Become Cornish for a weekend
This weekend, Grass Valley will be filled with singing, a mayoral pasty toss, a sing-along, speeches and a pasty lunch – all in the name of St. Piran, the patron saint of hard-rock miners and the one who taught the Cornish to refine tin.
Why? Because Grass Valley is a hotbed of all things Cornish, from the days of the Cornish miners in the 19th century up to the present, when their descendants sing the traditional songs in choirs.
The fun begins with a blast from the past: A re-enactment at 6:30 p.m. of the 1948 NBC radio broadcast of the Grass Valley Cornish Carol Choir at the Del Oro Theater.
Eleanor Kenitzer directs the choir, Gage McKinney, author of “When Miners Sang,” tells the story and “Ladies of the Evening,” in the persons of the Lake Wildwood Little Theatre women, add some special color. Proceeds go to the theater’s mural project, scheduled for painting this spring. The theater is at the corner of Mill and Neal streets in downtown Grass Valley.
Recently, Kenitzer spoke with two choir members, Joe Day and Harold George, who sang in the choir for that historic event.
“Although a Nevada City boy, Joe Day sang in the Grass Valley Methodist Church choir when he heard the Cornish Choir practicing; he began singing in it in 1948 when he was around 23 years of age.
“Harold George was born in 1920, the year his father began directing the Cornish Carol Choir. As was the custom, as soon as he could sit through a rehearsal and behave, he began singing in the choir; for Harold that was when he was age 5.
“Their remembrance of the event at the Del Oro was that the stage was very narrow, and it was hard to position all of the singers so that they’d fit. Although they were used to attention because they had performed extensively in the area, they didn’t quite comprehend the impact of ‘coast-to-coast’ singing.”
Friday night, from 6 to 9, everyone is invited to a pub night sing-along at the Holbrooke Hotel, Main and Church streets. The Grass Valley Male Voice Choir will sing popular songs of Cornwall and America.
Events begin at 9:30 a.m. at the signal of Robert Russell, Grass Valley’s town crier, at Main and South Auburn streets in the City Hall parking lot. This is known, said organizer Kenitzer, “as the most Cornish spot in America.”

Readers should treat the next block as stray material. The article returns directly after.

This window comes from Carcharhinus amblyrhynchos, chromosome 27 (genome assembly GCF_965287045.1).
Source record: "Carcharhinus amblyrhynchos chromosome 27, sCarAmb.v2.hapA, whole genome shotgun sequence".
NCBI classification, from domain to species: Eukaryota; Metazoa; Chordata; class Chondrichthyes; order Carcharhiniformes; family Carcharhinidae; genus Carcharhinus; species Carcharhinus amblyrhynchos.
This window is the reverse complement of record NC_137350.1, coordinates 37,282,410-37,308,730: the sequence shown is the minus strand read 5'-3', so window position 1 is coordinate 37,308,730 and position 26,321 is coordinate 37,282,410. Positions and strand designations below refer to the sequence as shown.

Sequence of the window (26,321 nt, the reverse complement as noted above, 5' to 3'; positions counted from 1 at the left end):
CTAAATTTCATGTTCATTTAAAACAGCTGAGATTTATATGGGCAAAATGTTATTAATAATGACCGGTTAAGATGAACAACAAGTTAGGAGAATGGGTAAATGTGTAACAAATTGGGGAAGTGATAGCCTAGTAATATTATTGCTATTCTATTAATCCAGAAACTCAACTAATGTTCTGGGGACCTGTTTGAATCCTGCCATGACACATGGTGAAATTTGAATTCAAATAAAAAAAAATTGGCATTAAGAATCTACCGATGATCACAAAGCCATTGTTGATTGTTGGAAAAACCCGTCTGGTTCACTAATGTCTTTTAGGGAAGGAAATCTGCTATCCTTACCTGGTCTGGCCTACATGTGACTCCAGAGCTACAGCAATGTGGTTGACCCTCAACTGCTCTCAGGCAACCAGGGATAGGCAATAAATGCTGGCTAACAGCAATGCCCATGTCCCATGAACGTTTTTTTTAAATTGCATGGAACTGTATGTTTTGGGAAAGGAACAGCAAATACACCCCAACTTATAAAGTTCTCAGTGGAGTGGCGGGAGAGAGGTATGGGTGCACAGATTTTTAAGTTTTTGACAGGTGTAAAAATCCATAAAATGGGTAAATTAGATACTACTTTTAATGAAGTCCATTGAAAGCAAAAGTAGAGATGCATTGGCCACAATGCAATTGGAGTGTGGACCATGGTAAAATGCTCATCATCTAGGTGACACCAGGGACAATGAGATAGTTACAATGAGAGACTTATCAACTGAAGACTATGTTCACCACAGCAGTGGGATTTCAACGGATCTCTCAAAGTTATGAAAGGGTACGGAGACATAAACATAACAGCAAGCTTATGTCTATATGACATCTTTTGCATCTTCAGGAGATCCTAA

After raising the flags, contestants of all stripes will vie in the annual Pasty Olympics that include a liver and kibble pasty tossing contest. (Yes, bring your dog for cleanup.)
In the special mayoral toss, Grass Valley Mayor Mark Johnson has challenged Nevada City Mayor Sally Harris for the mayor’s trophy, which Grass Valley now proudly holds, says Kenitzer.
At noon celebrants can actually eat pasties – at the Grass Valley United Methodist Church, 236 South Church St. The president of the Cornish American Heritage Society, Vivanne Trevithick Bradley, the is keynote speaker.
St. Piran’s Day concludes with a concert by the Grass Valley Male Voice Choir on Saturday evening at 7 at the Sierra Presbyterian Church, 175 Ridge Road, Nevada City.
Tickets to the Del Oro Theatre night are $10 at the door (snacks and drinks not included). Purchase them in advance at the Grass Valley-Nevada County Chamber of Commerce, The Book Seller in Grass Valley or Java John’s in Nevada City.
Pub night at the Holbrooke is free, with no-host beverages and food.
Tickets to the luncheon Saturday are $10 from the Grass Valley Downtown Association, (530) 272-8315.
The Male Voice Choir concert is by donation at the door.
Contact Eleanor Kenitzer at 274-3431 or 271-0679 for more information.
CORNISH SOCIETY MEETS
The public and all Cornish cousins are invited to attend a meeting of the 2009 gathering committee and the board of directors of the Cornish American Heritage Society at City Hall, Grass Valley, on Friday. The meeting begins at 8 a.m. and lasts until early afternoon. The committee will present complete plans for the July 21-26, 2009, North American Cornish gathering that will be held locally and will attract people from across North America, Australia, New Zealand and Cornwall. The theme of the gathering is “Other Oceans, Other Worlds.” It will focus on the settlement of Cornish immigrants along the Pacific Rim.
Eleanor Kenitzer, president-elect of the California Cornish Cousins, is chair.
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